Transparency is about sharing information- specifically information about decisions made, who made them and why they were made. An on-line dictionary defines it as (4) Essential condition for a free and open exchange whereby the rules and reasons behind regulatory measures are fair and clear to all participants.
The term management transparency has moved from this specific regulatory connotation to now describe situations where managers reveal (both up the organization and down) the decisions that they have made and why they were made. There is also an expectation today that not only managers but entire organizations will be transparent and honest and upfront about the actions that they take keeping in mind the need for congruence with their stated public values.
There are few greater blows to productivity that occur than when than senior management acts in a way NOT transparent in decisions they take – whether they be staffing decisions, financial decisions, or product decisions. I remember one organization that I worked for many years ago (and which, by the way, is no longer in existence) that sent out a letter from the CEO announcing a major change in organizational structure. I think that probably more than 200 person hours were lost that day, just in my department, from people meeting together in small groups, in hallways, in bathrooms, in the cafeteria and coffee rooms wondering why there was a need to restructure, who was in trouble, who might have won the probable battle at Exec. and what the future was going to be for our division and our leaders.
Now I understand the need for discretion when personnel decisions are being announced, especially those that involve a termination as this one did as not all the V.P.s. still had a job. And equally understandable is organizational silence in the face of decisions that have to be made that will impact their financial situation or create a possible competitor advantage. But it seems to me that these are frequently used as excuses for individuals who believe that knowledge is power, and the more knowledge they hold to themselves the more power they have.
But it’s not just keeping secrets, justified or not, that destroy the practice of managerial transparency. Asking for advice then ignoring it; consulting others for their opinions, then ignoring their input, issuing orders without an explanation for why the action is required (or being dishonest about the reason), and telling people that you are going to tell them something but they can’t tell anyone else, all send a message that there is little or no transparency.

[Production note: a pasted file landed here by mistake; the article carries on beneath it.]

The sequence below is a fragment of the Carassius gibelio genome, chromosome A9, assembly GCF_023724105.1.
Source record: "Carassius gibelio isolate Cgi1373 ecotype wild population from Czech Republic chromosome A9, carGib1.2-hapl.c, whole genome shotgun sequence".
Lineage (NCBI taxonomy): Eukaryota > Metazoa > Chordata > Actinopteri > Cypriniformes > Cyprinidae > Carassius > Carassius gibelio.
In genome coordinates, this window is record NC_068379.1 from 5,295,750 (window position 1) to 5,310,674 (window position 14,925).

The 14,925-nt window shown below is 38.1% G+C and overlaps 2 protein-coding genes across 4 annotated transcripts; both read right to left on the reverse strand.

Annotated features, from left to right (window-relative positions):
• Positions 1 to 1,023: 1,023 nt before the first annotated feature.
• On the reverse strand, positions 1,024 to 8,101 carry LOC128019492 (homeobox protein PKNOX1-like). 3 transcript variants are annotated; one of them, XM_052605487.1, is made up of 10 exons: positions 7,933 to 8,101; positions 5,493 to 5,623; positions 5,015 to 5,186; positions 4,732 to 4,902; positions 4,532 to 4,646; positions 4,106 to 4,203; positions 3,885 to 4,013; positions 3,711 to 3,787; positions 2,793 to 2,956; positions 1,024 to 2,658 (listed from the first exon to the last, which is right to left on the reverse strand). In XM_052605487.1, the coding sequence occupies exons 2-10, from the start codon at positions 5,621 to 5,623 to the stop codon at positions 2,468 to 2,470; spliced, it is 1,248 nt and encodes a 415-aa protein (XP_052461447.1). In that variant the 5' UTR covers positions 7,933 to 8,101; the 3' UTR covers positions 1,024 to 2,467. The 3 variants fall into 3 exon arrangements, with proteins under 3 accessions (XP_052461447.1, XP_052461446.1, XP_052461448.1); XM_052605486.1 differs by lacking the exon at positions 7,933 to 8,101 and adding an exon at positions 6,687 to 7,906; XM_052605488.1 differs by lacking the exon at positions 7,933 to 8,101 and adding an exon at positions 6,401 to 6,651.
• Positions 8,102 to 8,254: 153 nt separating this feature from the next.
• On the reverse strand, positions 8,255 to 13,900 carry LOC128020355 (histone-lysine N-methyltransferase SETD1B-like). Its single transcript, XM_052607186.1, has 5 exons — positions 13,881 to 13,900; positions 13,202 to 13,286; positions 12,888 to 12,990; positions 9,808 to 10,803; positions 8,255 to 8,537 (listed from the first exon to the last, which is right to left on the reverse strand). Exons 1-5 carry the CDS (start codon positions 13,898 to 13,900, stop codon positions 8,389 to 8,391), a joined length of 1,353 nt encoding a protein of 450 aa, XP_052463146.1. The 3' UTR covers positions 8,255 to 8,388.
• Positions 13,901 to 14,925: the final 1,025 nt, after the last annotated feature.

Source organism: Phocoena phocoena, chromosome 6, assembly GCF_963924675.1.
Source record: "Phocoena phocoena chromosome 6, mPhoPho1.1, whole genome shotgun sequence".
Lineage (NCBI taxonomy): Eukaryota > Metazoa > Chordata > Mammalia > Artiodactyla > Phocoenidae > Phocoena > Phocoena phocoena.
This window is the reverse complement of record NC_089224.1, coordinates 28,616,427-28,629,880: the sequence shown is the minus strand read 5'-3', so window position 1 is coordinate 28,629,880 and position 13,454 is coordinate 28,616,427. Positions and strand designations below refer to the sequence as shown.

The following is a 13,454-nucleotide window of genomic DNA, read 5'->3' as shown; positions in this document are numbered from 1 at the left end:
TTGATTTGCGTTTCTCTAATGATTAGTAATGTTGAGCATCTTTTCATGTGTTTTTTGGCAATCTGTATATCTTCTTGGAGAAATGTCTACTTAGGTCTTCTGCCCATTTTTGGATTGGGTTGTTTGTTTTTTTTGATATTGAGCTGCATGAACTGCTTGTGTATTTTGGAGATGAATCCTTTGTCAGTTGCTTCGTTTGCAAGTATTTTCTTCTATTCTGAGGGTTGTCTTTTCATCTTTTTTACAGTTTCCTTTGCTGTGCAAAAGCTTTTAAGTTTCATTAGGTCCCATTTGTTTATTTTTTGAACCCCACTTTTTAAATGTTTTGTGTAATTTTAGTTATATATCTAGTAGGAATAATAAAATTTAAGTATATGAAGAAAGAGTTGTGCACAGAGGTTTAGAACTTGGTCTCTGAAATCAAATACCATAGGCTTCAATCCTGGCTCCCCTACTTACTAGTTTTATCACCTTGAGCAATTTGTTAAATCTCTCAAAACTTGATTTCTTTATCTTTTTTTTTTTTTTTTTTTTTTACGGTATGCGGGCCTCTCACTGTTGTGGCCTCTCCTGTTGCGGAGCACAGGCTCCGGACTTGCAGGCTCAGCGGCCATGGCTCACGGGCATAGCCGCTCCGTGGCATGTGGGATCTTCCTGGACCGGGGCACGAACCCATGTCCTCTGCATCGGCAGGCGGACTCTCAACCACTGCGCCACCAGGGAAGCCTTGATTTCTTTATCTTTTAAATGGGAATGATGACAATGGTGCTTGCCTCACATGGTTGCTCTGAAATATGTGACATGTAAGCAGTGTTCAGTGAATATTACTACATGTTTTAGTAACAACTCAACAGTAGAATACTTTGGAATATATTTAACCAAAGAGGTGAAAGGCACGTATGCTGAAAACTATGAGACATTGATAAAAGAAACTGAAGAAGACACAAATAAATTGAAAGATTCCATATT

But why should managers and organizations be concerned about transparency? One survey found: (From 7 Vital Trends Disrupting Today’s Workplace, conducted by TINYpulse The study was based on analysis of over 40,000 responses to those surveys.)
Management transparency is the top factor when determining employee happiness – (In the context of this survey, “employee happiness” is a concept similar to “employee engagement.” Suffice to say, employees in a positive mindset are generally more committed to an organization and therefore productive.) Noting the unexpectedly strong connection between transparency and happiness, the survey summary noted, “This finding surprised us too, with management transparency coming in at an extremely high correlation coefficient of .937 with employee happiness. The cost of improving transparency is almost zero, but requires an ongoing dialogue between management and staff. We see an increasing number of companies using transparency to attract and retain top talent.”
Managers did a solid job outlining employee roles and responsibilities – 82% of survey respondents said their managers clearly outlined roles and responsibilities. “At the day to day team level,” the summary noted, “it seems that managers are able to effectively set expectations and accountability.” In short, sound nuts-and-bolts operational management – trains have to run on time.
But management did not do a good job outlining their organization’s vision, mission and values – Only 42% of employees knew their organization’s vision, mission or values. “Too many executives,” the summary noted, “are not communicating and reinforcing their company’s guiding principles and mission.” This isn’t surprising, as to be successful such value-related communications need to be consistent and sustained over time, and organizations sometimes view such initiatives as “soft” – nice to have but less integral than, say, product or customer communications. (Of course, the downside is a company may end up with a sizable percentage its workforce, like 6 in 10, not exactly sure what their own business is.)
Of course, there is a major risk when senior executives keep talking about vision, mission and values. Their staff expect them to live up to the rhetoric.